A highly intense and prolific actor with a penchant for iron-willed roles, Denis O'Hare emerged as one of the most memorable characters on "True Blood" (HBO, 2008-14), playing the chief antagonist, the Vampire King of Mississippi, during the show's third season. An accomplished stage actor, O'Hare made a career portraying various authority figures - a priest on "Law & Order" (NBC, 1990-2010), a brusque immigration officer in the comedy "The Proposal" (2009), and a rigid state senator in the biopic "Milk" (2008). But his career reached a pop culture high when he joined the cast of "True Blood," director Alan Ball's popular fantasy saga. As the vampire king, O'Hare manifested true evil, yet he brought a surprising levity to the role by expressing delight in the supernatural, even when going against him. O'Hare successfully brought to life a character that was on the exterior a polite Southern gentleman, but was also the true incarnation of evil; successfully essaying this dichotomy proved the actor's immense talent was no fluke.
Born on Jan. 17, 1962 in Kansas City, MO, O'Hare was raised in Southfield, MI, in a musical home, thanks to his mother, a church organist who influenced his passion for learning the clarinet, oboe and organ as a child. As a teenager, O'Hare was part of a local community theater where he appeared in a production of "Showboat." After graduating in 1980 from high school, O'Hare moved to Chicago to attend Northwestern University, where he graduated in 1984. Before making a splash in Hollywood, O'Hare spent the early part of his career as a stage actor. He amassed a number of awards, including a 2003 Tony for Best Performance by a Featured Actor in a Play for his performance in Richard Greenberg's "Take Me Out" (2002), where he portrayed a gay business manager who falls in love with the game of baseball. O'Hare also won a 2005 Drama Desk Award for his performance on the 2005 Broadway revival of "Sweet Charity," opposite Christina Applegate. By the mid-1990s, the classically trained actor started making regular appearances on film and television, landing parts that often called for authority figures like a stern boss or a hard-nosed politician. He had a recurring role on "Law & Order," guest starred as a judge on "The Good Wife" (CBS, 2009-16), and had a multi-episode arc on "Brothers & Sisters" (ABC, 2006-2011) as a tough campaign manager.
O'Hare also displayed his versatility on the big screen in parts slightly similar to those he played on television. He played State Senator John Briggs in "Milk," the award-winning biopic of Harvey Milk (Sean Penn), an activist who fought for gay rights and became California's first openly gay elected official. In addition, O'Hare played a CIA station chief in "Charlie Wilson's War" (2007), a businessman with frequent run-ins with George Clooney's character in "Michael Clayton" (2007), and a surly suit trying to deport Sandra Bullock to Canada in "The Proposal." After many years of playing supporting characters, O'Hare finally got his lion's share of the spotlight as Russell Edgington on the thrilling vampire saga "True Blood," based on Charlaine Harris' series of novels about residents of a small Louisiana town who live among modern-day vampires. As the 2,800-year-old Vampire King of Mississippi, O'Hare oozed both Southern charm and unbending cruelty. O'Hare's character arrived in Bon Temps with his partner of 700 years, Talbot (Theo Alexander), and quickly stirred suspicions that he was involved in the disappearance of the vampire Bill Compton (Stephen Moyer). "True Blood" also starred Anna Paquin as a telepathic waitress in love with Bill, and Alexander Skarsgård as a very powerful and calculating Nordic vampire. In 2011, O'Hare played a Roman legionnaire in "The Eagle" opposite Channing Tatum and Donald Sutherland, followed by a supporting role in Clint Eastwood's biopic "J. Edgar" (2011). After co-starring in the indie comedy-drama "C.O.G." (2013), O'Hare appeared in the searing drama "Dallas Buyers Club" (2013), Ryan Murphy's TV adaptation of "The Normal Heart" (2014), and the Robert Downey Jr. drama "The Judge" (2014). Throughout this period, O'Hare also played multiple roles on Murphy's anthology series "American Horror Story" (FX 2011- ).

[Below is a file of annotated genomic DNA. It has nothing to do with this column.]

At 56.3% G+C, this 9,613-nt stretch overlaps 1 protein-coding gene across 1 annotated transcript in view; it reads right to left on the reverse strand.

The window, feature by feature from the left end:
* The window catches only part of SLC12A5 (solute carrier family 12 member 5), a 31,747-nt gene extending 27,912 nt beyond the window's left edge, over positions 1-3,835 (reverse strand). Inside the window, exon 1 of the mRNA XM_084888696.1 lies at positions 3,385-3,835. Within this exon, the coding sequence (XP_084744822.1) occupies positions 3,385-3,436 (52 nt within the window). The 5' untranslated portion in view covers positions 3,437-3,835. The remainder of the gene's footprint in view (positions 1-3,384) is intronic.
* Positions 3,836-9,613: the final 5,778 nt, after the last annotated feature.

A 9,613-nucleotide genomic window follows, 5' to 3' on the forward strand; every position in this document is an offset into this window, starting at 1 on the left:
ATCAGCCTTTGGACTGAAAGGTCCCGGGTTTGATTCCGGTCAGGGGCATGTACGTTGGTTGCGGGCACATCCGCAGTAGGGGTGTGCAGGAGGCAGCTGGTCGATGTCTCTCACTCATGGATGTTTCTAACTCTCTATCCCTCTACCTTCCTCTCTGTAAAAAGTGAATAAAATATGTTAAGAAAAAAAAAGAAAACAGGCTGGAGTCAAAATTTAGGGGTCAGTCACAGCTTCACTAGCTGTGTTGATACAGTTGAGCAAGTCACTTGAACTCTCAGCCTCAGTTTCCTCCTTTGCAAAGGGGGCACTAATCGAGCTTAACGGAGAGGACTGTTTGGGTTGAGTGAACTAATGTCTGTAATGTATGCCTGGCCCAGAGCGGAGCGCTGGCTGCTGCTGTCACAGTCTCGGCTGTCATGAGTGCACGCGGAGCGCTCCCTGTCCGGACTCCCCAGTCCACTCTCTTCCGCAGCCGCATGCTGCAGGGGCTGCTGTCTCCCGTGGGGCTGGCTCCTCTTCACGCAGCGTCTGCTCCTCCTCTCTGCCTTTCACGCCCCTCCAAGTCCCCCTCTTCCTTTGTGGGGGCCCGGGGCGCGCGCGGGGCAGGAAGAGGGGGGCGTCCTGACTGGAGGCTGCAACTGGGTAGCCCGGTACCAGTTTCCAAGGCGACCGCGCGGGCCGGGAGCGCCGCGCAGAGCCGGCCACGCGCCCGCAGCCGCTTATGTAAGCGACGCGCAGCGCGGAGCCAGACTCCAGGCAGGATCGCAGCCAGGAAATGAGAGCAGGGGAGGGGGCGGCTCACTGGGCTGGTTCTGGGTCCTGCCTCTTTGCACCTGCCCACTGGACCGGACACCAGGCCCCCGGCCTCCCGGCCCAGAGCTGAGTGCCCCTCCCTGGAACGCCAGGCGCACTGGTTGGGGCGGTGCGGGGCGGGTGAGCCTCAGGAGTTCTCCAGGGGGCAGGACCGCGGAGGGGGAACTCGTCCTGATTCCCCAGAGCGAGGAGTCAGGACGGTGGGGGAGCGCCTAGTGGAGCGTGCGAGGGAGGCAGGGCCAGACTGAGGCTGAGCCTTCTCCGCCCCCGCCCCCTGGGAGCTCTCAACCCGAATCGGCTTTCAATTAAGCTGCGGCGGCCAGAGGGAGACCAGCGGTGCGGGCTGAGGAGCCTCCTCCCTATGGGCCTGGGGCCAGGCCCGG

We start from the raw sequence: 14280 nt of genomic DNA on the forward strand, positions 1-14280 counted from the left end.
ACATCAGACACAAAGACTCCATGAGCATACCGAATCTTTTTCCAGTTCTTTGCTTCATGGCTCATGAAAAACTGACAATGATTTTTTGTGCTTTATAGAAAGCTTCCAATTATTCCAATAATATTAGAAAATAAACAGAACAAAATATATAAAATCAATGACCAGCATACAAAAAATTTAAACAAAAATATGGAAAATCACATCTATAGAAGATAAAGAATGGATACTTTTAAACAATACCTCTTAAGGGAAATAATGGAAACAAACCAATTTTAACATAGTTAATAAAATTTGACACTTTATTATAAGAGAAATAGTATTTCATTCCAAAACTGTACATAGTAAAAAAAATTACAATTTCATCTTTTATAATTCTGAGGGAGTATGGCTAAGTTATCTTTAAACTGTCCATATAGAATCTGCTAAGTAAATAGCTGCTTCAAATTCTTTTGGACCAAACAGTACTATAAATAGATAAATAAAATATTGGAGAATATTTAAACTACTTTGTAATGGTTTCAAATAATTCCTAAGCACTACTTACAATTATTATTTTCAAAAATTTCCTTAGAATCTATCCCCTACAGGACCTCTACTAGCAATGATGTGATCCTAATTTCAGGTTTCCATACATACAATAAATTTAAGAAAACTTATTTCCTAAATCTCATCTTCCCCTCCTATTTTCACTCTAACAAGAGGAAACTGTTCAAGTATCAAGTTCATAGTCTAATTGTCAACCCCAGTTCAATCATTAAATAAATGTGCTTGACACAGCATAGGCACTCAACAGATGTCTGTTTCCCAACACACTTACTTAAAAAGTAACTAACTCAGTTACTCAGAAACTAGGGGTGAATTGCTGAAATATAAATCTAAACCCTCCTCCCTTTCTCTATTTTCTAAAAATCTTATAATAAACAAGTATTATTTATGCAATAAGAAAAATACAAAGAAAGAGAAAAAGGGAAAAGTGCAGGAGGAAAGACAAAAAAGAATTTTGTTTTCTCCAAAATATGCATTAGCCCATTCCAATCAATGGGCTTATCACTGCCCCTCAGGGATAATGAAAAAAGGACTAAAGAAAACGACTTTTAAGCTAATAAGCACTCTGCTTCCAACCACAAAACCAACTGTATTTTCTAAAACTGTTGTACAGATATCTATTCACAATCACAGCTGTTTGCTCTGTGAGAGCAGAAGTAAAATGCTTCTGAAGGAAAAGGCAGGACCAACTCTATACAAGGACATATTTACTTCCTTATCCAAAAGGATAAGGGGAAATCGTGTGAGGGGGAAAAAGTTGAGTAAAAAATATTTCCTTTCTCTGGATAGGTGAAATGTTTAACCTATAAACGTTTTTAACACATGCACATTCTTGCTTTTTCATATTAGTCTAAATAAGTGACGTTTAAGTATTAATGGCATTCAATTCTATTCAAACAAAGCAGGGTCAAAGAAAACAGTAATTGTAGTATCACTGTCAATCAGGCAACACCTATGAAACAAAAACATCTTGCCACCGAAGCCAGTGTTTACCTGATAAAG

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Appeared in John Logan's off-Broadway play "Hauptmann"
Made first of several appearances on NBC's "Law & Order"
Made his Broadway debut in "Racing Demon"
Appeared on Broadway in the revival of "Cabaret"
Co-starred in the ensemble feature "The Anniversary Party"
Won a Tony for his performance in Richard Greenberg's "Take Me Out"
Appeared in Alejandro González Iñárritu's acclaimed film "21 Grams"
Played Charles J. Guiteau in the Broadway production of Stephen Sondheim's "Assassins"
Performed in the Broadway revival of "Sweet Charity" opposite Christina Applegate
Landed multi-episode arc on "Brothers & Sisters" (ABC) as a tough campaign manager
Played a CIA station chief in "Charlie Wilson's War"
Appeared as a businessman with frequent run-ins with George Clooney's character in "Michael Clayton"
Played State Senator John Briggs in "Milk"
Played an immigration officer trying to deport Sandra Bullock in "The Proposal"
Landed recurring role as Judge Charles Abernathy on "The Good Wife" (CBS)
Joined the cast of HBO's "True Blood" in its third season as Russell Edgington, the vampire king of Mississippi
Returned to Broadway to play the title character in "Elling"
Portrayed Albert Osborne in the Clint Eastwood directed biopic "J. Edgar"
Made recurring appearance on FX's "American Horror Story" as burn victim Larry Harvey